9. Look for Threats Inside

Many organizations worry about outsiders coming in and attacking their employees, but they forget to pay attention to the fact that most of the workplace incidents take place due to an unstable or a dissatisfied employee.

A security professional should focus on recognizing and reporting insider threats, and the staff must be encouraged to report about a concerning behavior or a violent action. Most significantly, management should investigate further on such reports, taking help from law enforcement, therapists or risk management experts.

10. Delete Ex-employee User Accounts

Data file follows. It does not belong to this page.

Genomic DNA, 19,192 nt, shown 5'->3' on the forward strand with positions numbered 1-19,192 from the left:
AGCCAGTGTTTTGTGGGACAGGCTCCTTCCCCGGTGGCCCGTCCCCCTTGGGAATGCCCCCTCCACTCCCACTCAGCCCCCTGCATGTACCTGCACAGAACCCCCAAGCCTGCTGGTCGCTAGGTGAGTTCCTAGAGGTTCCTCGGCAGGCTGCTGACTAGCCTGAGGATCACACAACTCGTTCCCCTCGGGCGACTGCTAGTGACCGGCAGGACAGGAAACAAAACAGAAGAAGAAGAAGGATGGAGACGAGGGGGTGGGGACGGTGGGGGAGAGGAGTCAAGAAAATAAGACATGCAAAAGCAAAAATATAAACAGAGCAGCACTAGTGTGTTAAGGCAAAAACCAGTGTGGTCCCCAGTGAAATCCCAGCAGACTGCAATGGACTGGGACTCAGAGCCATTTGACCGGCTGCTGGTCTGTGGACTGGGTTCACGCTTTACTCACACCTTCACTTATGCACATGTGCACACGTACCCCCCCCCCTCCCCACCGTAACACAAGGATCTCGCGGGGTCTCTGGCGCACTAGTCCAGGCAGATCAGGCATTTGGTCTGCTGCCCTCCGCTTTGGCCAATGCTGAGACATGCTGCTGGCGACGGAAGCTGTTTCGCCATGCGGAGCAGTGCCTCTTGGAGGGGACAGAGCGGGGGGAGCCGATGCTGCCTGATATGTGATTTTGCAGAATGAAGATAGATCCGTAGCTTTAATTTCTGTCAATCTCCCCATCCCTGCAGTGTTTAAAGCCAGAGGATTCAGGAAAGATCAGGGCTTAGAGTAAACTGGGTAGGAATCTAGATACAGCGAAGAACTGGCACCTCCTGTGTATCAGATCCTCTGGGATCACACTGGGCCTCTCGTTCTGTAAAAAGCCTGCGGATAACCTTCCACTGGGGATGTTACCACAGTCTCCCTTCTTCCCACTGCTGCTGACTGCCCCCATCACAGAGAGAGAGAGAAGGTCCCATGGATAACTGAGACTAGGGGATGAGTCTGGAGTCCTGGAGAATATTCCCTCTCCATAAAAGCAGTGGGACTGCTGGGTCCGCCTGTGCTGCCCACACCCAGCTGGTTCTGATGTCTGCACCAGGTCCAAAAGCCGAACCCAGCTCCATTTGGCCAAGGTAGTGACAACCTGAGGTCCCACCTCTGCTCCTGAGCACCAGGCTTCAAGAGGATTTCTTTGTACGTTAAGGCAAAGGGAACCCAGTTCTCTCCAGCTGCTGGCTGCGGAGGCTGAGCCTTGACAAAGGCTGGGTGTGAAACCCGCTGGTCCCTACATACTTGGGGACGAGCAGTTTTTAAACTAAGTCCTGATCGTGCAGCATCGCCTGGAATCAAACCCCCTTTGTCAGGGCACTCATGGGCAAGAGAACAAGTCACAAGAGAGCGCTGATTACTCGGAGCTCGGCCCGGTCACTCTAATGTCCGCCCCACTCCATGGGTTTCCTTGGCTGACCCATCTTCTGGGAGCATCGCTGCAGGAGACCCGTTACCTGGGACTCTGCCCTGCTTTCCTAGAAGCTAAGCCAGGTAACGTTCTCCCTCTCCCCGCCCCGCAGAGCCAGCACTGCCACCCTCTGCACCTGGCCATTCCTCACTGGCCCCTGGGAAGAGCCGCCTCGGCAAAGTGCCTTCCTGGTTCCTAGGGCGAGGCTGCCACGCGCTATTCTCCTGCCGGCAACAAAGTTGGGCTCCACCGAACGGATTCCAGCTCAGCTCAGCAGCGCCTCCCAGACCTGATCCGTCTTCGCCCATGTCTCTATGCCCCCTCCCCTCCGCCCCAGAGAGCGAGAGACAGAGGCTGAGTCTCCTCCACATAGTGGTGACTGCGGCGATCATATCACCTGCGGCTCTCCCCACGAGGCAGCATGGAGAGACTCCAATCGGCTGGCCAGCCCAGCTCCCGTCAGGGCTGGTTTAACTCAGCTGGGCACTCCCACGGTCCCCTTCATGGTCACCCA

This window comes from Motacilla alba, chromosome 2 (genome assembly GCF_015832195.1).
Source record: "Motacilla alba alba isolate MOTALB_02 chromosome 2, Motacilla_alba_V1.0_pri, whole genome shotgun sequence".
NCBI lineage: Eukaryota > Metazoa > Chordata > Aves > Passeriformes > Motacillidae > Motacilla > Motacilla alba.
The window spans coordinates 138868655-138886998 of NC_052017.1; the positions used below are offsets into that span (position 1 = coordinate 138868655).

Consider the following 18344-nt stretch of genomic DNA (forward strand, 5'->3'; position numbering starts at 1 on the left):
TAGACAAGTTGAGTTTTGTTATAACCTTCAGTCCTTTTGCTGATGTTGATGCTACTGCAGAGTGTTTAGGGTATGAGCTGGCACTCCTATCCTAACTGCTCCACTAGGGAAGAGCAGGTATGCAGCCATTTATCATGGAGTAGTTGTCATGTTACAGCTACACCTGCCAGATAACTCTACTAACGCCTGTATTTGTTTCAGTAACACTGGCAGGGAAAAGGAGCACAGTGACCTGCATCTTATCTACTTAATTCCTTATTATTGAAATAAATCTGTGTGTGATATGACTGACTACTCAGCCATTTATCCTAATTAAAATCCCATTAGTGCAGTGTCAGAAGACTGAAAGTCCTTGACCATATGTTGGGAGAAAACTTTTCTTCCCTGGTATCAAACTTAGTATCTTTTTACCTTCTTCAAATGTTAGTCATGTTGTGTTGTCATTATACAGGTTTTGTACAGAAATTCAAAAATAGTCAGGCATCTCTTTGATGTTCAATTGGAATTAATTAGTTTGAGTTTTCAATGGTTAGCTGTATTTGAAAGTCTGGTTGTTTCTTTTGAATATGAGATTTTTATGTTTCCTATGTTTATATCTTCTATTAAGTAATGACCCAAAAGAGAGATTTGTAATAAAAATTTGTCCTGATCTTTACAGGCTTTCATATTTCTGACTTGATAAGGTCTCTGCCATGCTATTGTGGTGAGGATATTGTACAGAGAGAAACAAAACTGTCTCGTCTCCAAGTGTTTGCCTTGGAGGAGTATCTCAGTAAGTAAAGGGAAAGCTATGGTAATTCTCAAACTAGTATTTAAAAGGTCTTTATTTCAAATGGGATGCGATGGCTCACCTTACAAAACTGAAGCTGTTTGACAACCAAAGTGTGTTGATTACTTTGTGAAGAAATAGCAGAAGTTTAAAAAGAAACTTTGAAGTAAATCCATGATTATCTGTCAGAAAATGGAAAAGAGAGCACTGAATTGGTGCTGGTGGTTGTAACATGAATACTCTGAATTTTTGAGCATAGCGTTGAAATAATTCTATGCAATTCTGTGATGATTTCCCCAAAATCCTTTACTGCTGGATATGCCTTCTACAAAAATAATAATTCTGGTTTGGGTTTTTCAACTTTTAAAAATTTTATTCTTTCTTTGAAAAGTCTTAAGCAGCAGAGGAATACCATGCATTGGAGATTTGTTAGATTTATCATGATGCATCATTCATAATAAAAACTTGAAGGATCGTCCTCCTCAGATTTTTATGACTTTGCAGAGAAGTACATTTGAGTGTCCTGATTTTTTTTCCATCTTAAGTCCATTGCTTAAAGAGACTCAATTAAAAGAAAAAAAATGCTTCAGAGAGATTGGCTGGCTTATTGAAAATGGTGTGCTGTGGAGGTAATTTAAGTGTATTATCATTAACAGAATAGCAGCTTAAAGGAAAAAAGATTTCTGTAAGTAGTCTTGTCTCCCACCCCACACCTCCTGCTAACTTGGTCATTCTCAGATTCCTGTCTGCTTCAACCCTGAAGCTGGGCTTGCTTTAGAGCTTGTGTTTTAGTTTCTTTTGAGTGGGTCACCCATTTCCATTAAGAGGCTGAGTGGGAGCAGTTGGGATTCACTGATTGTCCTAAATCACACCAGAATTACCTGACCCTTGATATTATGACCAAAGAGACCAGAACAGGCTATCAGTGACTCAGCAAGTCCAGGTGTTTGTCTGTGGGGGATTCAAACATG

The employee might have left the organization in the best possible situation. However, you should remove their user account to avoid risking your company’s crucial data.

11. Use Photo Identity

Adding a photo on an employee’s ID card not only makes them feel valuable but also makes them easily recognizable as an important part of the company. Photo identity acts as a visual identification, that enables to keep a check on visitors who shouldn’t be inside the building. This ensures physical security of an organization.

12. Use an Updated Firewall

Your organization should have physical walls that are fire retardant, but this tip talks specifically about cybersecurity. It is vital to make sure that the computing firewall is updated and working smoothly on computer systems as it protects against malicious malware and viruses.

13. Be Prepared for Fire emergencies